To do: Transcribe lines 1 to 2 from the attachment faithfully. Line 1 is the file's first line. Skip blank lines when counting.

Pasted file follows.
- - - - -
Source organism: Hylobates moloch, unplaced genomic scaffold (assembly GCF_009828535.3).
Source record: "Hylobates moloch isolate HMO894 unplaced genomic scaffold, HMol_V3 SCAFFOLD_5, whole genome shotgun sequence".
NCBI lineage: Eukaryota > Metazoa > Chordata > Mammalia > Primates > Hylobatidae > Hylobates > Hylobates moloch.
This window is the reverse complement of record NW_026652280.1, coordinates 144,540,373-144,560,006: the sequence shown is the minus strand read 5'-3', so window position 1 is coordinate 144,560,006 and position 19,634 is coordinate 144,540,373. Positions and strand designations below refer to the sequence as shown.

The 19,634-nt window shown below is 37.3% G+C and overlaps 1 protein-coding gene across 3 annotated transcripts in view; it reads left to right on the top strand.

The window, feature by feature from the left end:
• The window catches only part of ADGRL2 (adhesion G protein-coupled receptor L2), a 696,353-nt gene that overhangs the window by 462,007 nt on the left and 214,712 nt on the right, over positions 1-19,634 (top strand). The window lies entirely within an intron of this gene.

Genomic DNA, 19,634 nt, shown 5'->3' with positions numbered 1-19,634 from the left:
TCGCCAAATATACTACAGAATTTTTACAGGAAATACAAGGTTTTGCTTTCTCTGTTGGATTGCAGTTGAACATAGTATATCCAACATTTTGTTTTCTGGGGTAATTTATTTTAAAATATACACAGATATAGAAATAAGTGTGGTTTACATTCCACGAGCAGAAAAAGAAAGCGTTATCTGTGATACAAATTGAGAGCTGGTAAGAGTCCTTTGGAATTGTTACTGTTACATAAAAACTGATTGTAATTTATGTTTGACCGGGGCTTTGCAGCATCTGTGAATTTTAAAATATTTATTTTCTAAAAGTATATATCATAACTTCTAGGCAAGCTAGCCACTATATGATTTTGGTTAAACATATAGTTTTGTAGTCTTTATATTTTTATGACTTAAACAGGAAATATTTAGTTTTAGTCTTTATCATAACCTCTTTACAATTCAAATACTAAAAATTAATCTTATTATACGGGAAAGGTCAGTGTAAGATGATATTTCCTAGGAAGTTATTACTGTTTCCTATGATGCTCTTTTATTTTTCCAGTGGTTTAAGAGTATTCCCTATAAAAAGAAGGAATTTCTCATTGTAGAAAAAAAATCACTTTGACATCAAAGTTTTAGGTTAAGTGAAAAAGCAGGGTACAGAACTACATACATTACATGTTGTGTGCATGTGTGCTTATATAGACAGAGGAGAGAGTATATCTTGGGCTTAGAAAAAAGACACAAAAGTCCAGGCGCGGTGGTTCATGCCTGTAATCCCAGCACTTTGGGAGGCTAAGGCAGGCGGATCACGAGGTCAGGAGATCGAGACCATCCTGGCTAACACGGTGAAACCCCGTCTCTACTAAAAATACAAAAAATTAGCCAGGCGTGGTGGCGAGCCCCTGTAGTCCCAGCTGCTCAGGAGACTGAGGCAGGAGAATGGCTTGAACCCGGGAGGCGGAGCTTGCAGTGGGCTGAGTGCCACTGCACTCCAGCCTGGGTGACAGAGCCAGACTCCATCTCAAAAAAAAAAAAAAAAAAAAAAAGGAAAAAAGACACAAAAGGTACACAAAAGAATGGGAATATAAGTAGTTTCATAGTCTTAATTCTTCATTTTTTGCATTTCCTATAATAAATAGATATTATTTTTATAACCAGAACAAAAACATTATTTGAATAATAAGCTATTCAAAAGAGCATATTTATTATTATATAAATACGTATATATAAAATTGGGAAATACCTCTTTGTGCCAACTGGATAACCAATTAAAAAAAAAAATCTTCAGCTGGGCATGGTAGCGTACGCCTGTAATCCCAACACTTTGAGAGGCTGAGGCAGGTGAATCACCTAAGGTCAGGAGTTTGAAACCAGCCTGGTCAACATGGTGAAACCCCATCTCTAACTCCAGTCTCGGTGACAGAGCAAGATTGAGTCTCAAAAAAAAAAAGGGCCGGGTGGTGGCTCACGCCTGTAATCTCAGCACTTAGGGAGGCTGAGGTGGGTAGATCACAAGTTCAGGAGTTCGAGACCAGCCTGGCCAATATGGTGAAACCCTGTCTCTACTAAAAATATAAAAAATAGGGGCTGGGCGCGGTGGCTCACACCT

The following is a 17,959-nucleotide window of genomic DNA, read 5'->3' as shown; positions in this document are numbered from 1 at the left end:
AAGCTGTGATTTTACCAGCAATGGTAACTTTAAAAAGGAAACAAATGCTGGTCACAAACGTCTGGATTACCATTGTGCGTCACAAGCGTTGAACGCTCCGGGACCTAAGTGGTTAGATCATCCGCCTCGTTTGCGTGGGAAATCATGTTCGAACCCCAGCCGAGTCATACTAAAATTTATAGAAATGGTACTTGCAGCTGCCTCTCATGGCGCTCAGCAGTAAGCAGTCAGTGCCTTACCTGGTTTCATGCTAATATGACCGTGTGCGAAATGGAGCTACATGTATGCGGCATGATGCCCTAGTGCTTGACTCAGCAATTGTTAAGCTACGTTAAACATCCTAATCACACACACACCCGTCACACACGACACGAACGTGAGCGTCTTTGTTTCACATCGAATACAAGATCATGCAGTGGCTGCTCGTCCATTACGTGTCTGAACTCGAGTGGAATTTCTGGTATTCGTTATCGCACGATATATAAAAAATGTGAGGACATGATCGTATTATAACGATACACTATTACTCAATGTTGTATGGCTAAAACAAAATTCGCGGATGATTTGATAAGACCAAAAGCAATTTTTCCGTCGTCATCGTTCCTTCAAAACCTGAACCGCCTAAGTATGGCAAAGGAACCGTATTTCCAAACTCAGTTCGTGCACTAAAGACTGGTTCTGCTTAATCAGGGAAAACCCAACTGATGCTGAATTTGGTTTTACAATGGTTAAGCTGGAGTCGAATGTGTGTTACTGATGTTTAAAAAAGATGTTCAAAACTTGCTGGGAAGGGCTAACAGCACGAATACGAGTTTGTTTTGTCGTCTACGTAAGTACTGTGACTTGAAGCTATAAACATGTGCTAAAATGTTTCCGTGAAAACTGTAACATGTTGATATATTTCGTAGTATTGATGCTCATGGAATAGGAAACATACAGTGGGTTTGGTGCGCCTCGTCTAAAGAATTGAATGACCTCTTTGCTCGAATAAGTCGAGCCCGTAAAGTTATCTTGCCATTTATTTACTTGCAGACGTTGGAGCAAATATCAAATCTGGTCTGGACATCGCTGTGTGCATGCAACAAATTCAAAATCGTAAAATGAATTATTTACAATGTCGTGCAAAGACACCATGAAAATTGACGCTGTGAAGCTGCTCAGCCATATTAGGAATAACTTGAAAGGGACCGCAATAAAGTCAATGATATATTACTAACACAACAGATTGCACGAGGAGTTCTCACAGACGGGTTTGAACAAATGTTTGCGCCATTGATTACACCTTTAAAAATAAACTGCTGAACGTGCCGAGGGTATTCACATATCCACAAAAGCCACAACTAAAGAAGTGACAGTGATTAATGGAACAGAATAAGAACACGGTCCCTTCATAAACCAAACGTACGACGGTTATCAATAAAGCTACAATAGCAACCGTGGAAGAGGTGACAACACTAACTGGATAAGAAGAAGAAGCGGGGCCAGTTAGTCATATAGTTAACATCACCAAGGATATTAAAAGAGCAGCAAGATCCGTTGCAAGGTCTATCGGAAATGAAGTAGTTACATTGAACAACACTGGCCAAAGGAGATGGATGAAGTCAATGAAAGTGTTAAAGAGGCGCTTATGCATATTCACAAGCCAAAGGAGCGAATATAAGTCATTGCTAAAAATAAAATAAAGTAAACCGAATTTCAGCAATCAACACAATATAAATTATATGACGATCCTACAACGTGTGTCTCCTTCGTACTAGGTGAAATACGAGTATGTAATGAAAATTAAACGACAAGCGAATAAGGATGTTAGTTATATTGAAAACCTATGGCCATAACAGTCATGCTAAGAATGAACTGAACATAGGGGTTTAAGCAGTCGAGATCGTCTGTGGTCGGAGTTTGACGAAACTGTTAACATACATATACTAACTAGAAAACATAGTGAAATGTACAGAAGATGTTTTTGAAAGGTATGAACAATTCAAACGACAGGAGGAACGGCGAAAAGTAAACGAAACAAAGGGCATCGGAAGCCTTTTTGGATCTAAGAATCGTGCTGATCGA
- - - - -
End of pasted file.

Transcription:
Source organism: Hylobates moloch, unplaced genomic scaffold (assembly GCF_009828535.3).
Source record: "Hylobates moloch isolate HMO894 unplaced genomic scaffold, HMol_V3 SCAFFOLD_5, whole genome shotgun sequence".